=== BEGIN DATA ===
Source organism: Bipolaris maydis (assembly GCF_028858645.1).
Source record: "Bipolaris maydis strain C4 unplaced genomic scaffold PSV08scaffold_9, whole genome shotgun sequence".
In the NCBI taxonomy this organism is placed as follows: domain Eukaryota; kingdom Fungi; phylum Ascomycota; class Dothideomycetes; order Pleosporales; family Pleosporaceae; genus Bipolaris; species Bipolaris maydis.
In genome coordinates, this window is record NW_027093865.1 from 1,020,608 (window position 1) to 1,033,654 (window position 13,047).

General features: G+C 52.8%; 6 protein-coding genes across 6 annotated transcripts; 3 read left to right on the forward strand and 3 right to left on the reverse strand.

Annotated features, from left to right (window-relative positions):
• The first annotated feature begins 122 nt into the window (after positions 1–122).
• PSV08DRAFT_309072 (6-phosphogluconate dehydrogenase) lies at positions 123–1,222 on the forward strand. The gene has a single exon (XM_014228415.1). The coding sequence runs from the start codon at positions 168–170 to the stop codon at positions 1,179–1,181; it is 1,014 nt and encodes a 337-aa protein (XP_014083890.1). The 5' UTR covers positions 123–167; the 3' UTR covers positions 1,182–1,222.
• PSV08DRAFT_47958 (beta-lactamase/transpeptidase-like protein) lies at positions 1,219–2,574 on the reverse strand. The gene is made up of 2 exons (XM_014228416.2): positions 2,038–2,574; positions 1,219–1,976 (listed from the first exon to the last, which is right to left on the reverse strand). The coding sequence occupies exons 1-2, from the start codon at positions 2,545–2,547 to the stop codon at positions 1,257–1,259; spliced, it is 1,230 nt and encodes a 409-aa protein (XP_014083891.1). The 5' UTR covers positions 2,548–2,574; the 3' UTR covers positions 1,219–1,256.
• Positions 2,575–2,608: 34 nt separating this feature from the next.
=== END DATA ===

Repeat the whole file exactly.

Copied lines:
Source organism: Bipolaris maydis (assembly GCF_028858645.1).
Source record: "Bipolaris maydis strain C4 unplaced genomic scaffold PSV08scaffold_9, whole genome shotgun sequence".
In the NCBI taxonomy this organism is placed as follows: domain Eukaryota; kingdom Fungi; phylum Ascomycota; class Dothideomycetes; order Pleosporales; family Pleosporaceae; genus Bipolaris; species Bipolaris maydis.
In genome coordinates, this window is record NW_027093865.1 from 1,020,608 (window position 1) to 1,033,654 (window position 13,047).

General features: G+C 52.8%; 6 protein-coding genes across 6 annotated transcripts; 3 read left to right on the forward strand and 3 right to left on the reverse strand.

Annotated features, from left to right (window-relative positions):
• The first annotated feature begins 122 nt into the window (after positions 1–122).
• PSV08DRAFT_309072 (6-phosphogluconate dehydrogenase) lies at positions 123–1,222 on the forward strand. The gene has a single exon (XM_014228415.1). The coding sequence runs from the start codon at positions 168–170 to the stop codon at positions 1,179–1,181; it is 1,014 nt and encodes a 337-aa protein (XP_014083890.1). The 5' UTR covers positions 123–167; the 3' UTR covers positions 1,182–1,222.
• PSV08DRAFT_47958 (beta-lactamase/transpeptidase-like protein) lies at positions 1,219–2,574 on the reverse strand. The gene is made up of 2 exons (XM_014228416.2): positions 2,038–2,574; positions 1,219–1,976 (listed from the first exon to the last, which is right to left on the reverse strand). The coding sequence occupies exons 1-2, from the start codon at positions 2,545–2,547 to the stop codon at positions 1,257–1,259; spliced, it is 1,230 nt and encodes a 409-aa protein (XP_014083891.1). The 5' UTR covers positions 2,548–2,574; the 3' UTR covers positions 1,219–1,256.
• Positions 2,575–2,608: 34 nt separating this feature from the next.